How to create value with behavioural science

It’s every marketer’s number one question: how do you enhance the value of your product or service in the minds of your customers? Making your business desirable to your audience, especially up against endless competitors, is a big part of any marketer’s role. And it’s no mean feat! Value is such an abstract concept with so many factors to influence its perception. Luckily behavioural science can go a long way to boost it. 

What is value anyway?

Value is the balance between what you want (your MOTIVATION), and what you’re prepared to give up to get it (your MEANS). At its most fundamental level, this is the need to buy a car to get you from A to B and its cost in monetary terms. 

But there’s also a multitude of other highly subjective factors sitting within either motivation or means that all play in our perception of value. 

These factors might include our perceptions around the quality of the car, the prestige of the brand or the pleasure we imagine we’ll experience from owning it.  Or other factors, like the effort and time we’ll never get back from sifting through different car specs. It all adds up.

So, how can behavioural science help?

Creating value can ultimately be achieved by increasing motivation by upping the reward or by reducing the means by lowering the perceived cost. There are lots of ways you can create value with behavioural science. . Here are just a handful:  

Anchoring – You can make a price seem smaller by presenting it next to a larger number. £50 might seem like a lot but when you know it’s been reduced from £100, it feels like a bargain. 

Decoy effect – When we’re choosing between two different options, adding a third, less attractive option can influence our perception and nudge us towards buying a more expensive item. For example, you’ll pay £4 for a large because it’s only 50p more than medium. There’s a lovely decoy effect example from The Economist that Dan Ariely refers to in his book Predictably Irrational.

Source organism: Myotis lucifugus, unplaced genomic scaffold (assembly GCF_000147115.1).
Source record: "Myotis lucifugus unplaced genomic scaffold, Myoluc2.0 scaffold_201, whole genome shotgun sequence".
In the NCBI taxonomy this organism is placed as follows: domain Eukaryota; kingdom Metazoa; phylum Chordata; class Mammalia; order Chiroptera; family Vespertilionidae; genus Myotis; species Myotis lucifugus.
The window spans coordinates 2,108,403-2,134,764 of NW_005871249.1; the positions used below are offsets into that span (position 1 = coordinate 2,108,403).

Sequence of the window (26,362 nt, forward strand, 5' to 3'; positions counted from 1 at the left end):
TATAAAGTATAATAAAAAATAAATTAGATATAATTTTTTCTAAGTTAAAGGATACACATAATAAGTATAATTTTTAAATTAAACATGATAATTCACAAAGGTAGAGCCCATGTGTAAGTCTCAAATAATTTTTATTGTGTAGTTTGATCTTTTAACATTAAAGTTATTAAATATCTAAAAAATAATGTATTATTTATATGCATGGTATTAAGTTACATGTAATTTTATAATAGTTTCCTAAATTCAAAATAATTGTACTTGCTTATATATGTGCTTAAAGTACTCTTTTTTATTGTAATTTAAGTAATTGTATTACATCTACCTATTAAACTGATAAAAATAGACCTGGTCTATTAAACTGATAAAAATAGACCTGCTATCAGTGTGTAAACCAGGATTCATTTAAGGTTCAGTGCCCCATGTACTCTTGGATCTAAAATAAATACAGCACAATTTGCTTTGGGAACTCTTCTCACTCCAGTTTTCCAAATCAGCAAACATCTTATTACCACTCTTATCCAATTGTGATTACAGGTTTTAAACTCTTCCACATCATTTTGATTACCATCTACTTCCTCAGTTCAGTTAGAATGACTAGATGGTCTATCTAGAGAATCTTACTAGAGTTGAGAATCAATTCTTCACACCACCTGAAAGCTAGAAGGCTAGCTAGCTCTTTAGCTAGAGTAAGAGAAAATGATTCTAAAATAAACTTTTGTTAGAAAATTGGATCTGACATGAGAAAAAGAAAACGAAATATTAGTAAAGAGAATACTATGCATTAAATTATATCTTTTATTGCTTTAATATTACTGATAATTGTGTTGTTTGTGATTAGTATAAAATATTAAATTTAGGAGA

Decoy effect and anchoring examples

Social proof – When we aren’t sure what to do we’re prone to follow what the masses are doing – or at least those who we believe are similar to us. If we think others are buying a product it enhances our perception of it and encourages us to do the same. 

Effort heuristic and immediacy bias – By suggesting effort has been put into creating it something can make it seem more valuable to us. We can see this in the freshly baked bread example below – we don’t need to wait for it to cook so it also plays into immediacy bias, we tend to prefer instant rewards over delayed gratification.

Examples of this thinking in action

Comparing favourably against alternatives – Anchoring is a go-to behavioural bias used by Aldi. They enhance value perception through the use of price relativity and a comparative approach

Bypassing the pain for paying – Klarna’s approach reduces the means by playing on immediacy and the power of now by enabling customers to get the product now and paying for it later.

About The Behaviours Agency

We are a creative agency that uses behavioural science to make marketing more effective. We have developed our own unique behavioural model that allows us to create compelling brands, experiences and campaigns that lead to real commercial value for our clients. If you want to hear more about what we do and our behaviour-led approach then please get in touch here.

By Tamsin Scott

Head of Marketing